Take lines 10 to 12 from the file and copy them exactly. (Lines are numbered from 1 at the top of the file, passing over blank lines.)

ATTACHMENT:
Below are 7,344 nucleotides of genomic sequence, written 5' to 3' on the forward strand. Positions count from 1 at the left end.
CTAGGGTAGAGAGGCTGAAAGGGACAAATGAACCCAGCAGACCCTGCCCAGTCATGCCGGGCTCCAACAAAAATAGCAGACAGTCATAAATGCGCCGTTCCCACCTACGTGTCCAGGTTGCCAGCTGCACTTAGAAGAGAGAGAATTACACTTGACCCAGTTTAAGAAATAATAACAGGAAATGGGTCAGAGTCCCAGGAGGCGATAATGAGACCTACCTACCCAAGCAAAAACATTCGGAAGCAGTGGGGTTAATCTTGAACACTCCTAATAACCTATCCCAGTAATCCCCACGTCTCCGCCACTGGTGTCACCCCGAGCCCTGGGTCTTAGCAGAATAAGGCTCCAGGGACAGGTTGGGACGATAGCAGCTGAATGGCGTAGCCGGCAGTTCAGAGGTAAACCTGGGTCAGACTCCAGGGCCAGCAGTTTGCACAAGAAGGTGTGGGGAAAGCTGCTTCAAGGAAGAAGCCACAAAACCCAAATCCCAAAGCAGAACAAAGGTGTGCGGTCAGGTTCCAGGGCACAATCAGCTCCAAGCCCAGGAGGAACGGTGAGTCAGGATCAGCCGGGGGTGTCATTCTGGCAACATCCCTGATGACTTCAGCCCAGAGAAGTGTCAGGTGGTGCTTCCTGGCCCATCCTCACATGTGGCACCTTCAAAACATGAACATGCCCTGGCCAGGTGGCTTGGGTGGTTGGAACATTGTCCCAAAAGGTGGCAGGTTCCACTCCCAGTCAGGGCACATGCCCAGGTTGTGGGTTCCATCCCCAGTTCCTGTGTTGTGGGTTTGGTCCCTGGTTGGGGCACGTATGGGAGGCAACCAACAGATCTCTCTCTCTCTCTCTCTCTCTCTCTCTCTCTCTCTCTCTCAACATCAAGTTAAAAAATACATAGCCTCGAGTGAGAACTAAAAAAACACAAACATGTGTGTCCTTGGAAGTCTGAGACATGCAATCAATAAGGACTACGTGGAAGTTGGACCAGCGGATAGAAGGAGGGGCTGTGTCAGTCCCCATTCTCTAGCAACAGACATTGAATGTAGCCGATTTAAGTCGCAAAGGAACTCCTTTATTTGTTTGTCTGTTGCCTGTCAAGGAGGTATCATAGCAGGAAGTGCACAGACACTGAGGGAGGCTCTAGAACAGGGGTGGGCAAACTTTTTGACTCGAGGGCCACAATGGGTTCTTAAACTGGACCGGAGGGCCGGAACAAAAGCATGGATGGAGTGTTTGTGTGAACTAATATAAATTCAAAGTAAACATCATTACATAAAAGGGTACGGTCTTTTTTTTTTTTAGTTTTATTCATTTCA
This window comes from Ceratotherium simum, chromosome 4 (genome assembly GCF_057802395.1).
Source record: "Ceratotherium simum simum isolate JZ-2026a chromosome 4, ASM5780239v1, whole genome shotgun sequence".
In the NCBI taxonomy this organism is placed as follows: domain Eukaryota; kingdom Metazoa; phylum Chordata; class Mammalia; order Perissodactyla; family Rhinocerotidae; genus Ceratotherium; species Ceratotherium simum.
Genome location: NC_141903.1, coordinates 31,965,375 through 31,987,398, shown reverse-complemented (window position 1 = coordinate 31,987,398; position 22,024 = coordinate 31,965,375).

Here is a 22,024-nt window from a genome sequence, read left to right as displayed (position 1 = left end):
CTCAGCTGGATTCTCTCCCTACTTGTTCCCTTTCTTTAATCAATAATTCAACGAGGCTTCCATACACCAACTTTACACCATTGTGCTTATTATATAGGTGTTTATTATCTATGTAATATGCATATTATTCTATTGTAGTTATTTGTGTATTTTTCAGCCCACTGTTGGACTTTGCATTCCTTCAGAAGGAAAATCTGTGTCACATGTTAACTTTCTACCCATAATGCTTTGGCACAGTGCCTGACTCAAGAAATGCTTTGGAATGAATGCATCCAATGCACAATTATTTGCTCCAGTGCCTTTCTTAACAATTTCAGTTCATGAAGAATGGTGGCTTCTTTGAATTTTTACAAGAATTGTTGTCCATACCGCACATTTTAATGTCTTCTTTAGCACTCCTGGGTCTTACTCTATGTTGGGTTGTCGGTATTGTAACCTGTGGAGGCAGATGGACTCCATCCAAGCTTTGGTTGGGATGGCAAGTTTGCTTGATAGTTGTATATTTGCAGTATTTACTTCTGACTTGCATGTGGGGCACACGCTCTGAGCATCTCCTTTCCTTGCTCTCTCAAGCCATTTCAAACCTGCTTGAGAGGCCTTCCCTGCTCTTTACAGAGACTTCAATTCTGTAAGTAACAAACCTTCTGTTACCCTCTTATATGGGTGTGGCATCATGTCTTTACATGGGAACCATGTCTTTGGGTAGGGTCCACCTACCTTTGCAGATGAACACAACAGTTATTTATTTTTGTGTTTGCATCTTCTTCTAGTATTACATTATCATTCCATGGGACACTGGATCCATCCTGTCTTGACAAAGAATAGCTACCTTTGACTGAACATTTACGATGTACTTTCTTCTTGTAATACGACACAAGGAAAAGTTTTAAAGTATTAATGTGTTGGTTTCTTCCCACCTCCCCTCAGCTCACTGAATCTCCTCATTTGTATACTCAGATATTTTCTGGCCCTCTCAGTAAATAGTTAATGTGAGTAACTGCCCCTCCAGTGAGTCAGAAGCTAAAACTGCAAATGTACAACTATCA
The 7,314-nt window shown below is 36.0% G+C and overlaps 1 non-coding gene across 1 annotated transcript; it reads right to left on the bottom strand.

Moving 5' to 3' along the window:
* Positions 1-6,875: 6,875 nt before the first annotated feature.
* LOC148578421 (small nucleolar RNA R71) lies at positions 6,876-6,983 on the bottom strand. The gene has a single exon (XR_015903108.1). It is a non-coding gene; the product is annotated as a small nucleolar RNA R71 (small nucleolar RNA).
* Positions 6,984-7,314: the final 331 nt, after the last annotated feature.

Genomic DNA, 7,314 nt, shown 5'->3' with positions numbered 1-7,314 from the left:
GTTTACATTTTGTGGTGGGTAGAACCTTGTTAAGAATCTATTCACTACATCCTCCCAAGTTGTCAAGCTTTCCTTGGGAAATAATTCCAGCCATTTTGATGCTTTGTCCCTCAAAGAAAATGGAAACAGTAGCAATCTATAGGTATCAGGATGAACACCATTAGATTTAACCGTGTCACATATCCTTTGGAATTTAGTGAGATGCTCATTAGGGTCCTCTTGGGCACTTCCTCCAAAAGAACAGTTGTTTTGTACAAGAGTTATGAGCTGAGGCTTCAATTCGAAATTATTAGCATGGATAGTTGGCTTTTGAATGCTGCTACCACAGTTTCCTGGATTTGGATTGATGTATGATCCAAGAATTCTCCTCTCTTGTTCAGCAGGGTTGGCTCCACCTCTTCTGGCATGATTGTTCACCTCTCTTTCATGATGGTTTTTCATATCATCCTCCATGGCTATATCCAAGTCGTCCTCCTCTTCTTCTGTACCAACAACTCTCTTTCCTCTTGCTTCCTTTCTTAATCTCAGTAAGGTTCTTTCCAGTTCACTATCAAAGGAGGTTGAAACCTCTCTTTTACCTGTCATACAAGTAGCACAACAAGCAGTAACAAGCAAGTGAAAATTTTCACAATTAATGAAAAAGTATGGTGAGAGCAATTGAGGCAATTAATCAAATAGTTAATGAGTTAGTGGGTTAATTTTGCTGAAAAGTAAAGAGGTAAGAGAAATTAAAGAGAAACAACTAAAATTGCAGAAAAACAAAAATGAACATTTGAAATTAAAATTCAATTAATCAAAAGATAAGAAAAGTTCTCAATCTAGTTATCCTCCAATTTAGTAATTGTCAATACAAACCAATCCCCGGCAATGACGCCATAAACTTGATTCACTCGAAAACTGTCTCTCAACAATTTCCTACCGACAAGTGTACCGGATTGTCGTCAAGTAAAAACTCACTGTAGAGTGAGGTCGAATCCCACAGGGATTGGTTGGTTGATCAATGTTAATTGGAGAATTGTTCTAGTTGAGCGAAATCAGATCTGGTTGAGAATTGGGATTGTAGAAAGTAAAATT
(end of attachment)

Moving 5' to 3' along the window:
* Positions 1-6,875: 6,875 nt before the first annotated feature.
* LOC148578421 (small nucleolar RNA R71) lies at positions 6,876-6,983 on the bottom strand. The gene has a single exon (XR_015903108.1). It is a non-coding gene; the product is annotated as a small nucleolar RNA R71 (small nucleolar RNA).